Just jumping in on part 3? You can read part 1 and part 2 to get you up to speed.

Dovima with elephants, Evening dress by Dior, Cirque d'Hiver, Pa

The picture reference gag could be wasted on some….

Bringing in Hadoop

So far we’ve used Spring 😄 to pull a stream of tweets into a file. And, normally, at this point we’d be looking to copy the file into HDFS and then run some MapReduce job on it.

Historically you’d be saying:

hadoop fs -put /tmp/xd/output/tweetFashion.out tweetFashion.out

Do the job and then pull the results from HDFS into a file again.

hadoop fs -getmerge output output.txt

If you need a reminder on setting up a single node Hadoop cluster then you can read a quick intro here.

Spring 😄 and Hadoop

Creating a stream from with the shell we can stream the data into HDFS without the hassle of doing it manually.

First we must tell Spring 😄 default to Hadoop 1.2.1 (in 😄 build M4 at time of writing).

Assuming that Hadoop is installed and running you can run the single command:

xd:>stream create --name tweetLouboutins --definition "twitterstream --track='#fashion'| twitterstreamtransformer | hdfs"

With the rollover parameter we can ensure that periodic writes are happening within HDFS and not too much data is being stored in memory.

xd:>stream create --name tweetLouboutins --definition "twitterstream --track='#fashion'|twitterstreamtransformer | hdfs"

Within the HDFS directory you’ll start to see the data appear very much in the same way as it was being dumped out to the tmp directory.

The MapReduce Job

The Mapper and Reducer are a very simple word count demo but looking for hashtags instead of words. The difference here is the output, I don’t want tab delimited as I’m not a great fan of it. I want to output a comma separated file.

Depending on the version of Hadoop you are using defines the property setting you need to set. So the easiest way to sort this is to cover all bases.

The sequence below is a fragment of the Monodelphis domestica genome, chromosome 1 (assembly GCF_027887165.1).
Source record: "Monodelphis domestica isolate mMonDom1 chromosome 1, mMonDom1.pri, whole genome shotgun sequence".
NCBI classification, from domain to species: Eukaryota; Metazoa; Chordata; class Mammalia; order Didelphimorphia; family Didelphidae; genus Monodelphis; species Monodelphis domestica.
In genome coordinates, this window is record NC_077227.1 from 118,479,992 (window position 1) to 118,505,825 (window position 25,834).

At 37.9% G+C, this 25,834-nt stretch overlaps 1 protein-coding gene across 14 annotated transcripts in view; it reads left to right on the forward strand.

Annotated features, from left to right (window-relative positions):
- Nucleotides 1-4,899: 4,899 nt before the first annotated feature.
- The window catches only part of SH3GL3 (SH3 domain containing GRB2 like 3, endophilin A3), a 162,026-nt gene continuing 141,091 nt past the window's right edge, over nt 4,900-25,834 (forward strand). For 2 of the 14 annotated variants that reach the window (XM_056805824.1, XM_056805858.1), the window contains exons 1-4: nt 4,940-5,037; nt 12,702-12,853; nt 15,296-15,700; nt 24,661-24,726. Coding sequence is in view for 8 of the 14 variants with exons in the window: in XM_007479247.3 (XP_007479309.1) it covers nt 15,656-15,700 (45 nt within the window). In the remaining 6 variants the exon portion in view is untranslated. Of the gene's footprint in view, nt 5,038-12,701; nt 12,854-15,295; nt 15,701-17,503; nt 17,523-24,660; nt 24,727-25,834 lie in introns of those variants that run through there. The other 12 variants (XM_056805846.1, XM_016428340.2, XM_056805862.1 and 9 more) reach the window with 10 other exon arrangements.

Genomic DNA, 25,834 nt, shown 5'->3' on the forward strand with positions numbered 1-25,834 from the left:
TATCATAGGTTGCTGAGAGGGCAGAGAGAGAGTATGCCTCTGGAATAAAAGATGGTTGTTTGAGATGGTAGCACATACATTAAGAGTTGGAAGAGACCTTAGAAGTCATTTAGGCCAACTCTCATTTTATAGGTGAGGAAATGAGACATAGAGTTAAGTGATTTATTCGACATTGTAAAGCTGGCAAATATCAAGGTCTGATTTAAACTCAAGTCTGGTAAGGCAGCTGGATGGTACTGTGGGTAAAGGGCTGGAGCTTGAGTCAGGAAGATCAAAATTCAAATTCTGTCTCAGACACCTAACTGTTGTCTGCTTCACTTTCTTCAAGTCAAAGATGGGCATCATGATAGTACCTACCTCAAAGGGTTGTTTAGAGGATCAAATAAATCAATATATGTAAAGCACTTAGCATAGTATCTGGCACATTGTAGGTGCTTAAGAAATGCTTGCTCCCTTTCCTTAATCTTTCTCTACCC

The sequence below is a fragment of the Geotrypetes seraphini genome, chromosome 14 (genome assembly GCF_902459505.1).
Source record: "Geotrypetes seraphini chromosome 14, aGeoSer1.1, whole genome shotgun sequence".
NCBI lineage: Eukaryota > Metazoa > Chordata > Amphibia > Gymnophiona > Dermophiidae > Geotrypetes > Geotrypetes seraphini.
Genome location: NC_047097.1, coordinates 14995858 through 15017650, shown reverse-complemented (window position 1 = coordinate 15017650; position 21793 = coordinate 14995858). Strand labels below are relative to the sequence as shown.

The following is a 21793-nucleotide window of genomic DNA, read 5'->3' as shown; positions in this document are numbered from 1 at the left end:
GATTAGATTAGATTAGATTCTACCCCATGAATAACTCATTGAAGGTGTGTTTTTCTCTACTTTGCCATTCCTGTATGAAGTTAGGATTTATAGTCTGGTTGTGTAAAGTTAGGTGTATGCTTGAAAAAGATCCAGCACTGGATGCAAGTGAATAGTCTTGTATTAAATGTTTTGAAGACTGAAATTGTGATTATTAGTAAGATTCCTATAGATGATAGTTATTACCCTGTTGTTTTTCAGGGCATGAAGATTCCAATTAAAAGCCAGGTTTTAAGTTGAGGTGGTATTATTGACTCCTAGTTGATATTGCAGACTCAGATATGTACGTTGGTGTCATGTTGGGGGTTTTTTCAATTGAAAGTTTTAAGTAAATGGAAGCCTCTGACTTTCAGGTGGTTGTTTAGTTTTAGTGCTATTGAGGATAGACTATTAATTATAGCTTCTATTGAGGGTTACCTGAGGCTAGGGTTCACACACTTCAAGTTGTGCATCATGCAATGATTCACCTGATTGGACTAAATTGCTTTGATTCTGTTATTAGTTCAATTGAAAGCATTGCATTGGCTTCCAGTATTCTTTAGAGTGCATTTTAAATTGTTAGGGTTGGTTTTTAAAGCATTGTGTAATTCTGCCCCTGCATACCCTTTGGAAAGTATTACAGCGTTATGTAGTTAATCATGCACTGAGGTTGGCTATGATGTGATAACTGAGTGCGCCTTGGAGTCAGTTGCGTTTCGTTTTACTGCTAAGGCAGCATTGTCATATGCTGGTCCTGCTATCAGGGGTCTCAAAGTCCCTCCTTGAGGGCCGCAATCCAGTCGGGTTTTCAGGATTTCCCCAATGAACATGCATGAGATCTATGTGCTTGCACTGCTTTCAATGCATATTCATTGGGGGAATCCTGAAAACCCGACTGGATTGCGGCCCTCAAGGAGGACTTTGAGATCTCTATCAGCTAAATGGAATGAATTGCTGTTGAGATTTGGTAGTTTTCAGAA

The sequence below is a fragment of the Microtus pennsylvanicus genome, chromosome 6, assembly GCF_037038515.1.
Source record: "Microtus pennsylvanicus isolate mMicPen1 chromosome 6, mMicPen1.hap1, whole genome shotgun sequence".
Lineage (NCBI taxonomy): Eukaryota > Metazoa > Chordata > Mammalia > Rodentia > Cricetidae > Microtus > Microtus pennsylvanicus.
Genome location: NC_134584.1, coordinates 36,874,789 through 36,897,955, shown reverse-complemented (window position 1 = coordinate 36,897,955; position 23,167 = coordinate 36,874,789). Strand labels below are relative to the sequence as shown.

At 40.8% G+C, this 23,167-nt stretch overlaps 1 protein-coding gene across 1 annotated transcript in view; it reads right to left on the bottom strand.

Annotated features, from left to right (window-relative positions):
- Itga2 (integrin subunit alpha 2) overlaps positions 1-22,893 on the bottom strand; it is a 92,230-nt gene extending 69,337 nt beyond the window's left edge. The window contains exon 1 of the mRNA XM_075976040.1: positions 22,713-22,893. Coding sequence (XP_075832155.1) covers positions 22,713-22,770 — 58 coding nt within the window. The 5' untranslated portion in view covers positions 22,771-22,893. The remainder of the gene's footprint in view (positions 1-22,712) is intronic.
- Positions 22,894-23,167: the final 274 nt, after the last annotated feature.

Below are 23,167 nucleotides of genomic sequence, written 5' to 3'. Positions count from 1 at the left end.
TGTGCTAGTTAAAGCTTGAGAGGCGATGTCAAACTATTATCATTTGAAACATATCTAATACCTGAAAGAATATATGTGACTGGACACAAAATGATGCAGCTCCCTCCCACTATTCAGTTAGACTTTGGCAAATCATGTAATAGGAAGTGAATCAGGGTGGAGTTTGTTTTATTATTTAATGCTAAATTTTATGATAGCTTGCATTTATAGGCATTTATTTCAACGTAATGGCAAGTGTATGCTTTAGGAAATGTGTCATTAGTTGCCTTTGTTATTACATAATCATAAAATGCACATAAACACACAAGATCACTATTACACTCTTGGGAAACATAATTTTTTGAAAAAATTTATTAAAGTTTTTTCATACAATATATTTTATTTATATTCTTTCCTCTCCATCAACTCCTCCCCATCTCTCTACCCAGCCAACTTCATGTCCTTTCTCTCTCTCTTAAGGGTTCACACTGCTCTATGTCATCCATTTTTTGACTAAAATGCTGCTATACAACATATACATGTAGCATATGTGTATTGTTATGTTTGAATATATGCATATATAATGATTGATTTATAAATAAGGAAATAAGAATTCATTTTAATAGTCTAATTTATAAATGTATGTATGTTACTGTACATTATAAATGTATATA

static void setTextoutputformatSeparator(final Job job, final String separator){
        final Configuration conf = job.getConfiguration(); //ensure accurate config ref
        conf.set("mapred.textoutputformat.separator", separator); //Prior to Hadoop 2 (YARN)
        conf.set("mapreduce.textoutputformat.separator", separator); //Hadoop v2+ (YARN)
        conf.set("mapreduce.output.textoutputformat.separator", separator);
        conf.set("mapreduce.output.key.field.separator", separator);
        conf.set("mapred.textoutputformat.separatorText", separator); // ?
        }
Then within the job definition code:
Job job = new Job();
job.setJarByClass(TwitterHashtagJob.class);
setTextoutputformatSeparator(job, ",");
When this job is run the output will be comma separated.
#Aksesuar,1
#AkshayJewellery,1
#AlSalamanty,1
#Alabama,1
#Aladin,1
#AlaskanWomen,2
#Alaventa,1
#Albright,8
#Albuquerque,1
#Alcohol,1
#Aldo,1
#AldoShoes,2
#AlecBaldwin,3
#Alejandro…,1
#Alencon,1
#Alert,2
#AlessandraAmbrosio!,2
#AlessiaMarcuzzi,2
#AlexSekella,1
#AlexTurner,3
#Alexa,3
#AlexaChung,8
#AlexaChungIt,1
#AlexanderMcQueen,7
#AlexanderWang,7
#Alexandra,1
#Alexandria,2
#Alexis,1
#Alfani,1
#Alfombraroja,1
#AlfredDunner,1
#Ali,1
#Alice,1

With a little command line refining we can start to pick out the data we actually want. The last thing that’s pleasing on the eye is a visualisation on every hashtag.  For example I want to see the counts for Asos, Primark and TopShop.

jason@bigdatagames:~$ egrep "#(asos|primark|topshop)," output20131117.txt 
#asos,42
#primark,16
#topshop,64

Next time….

We’ll get into the visualisation side of things and also look at maintaining a process to keep the output up to date.

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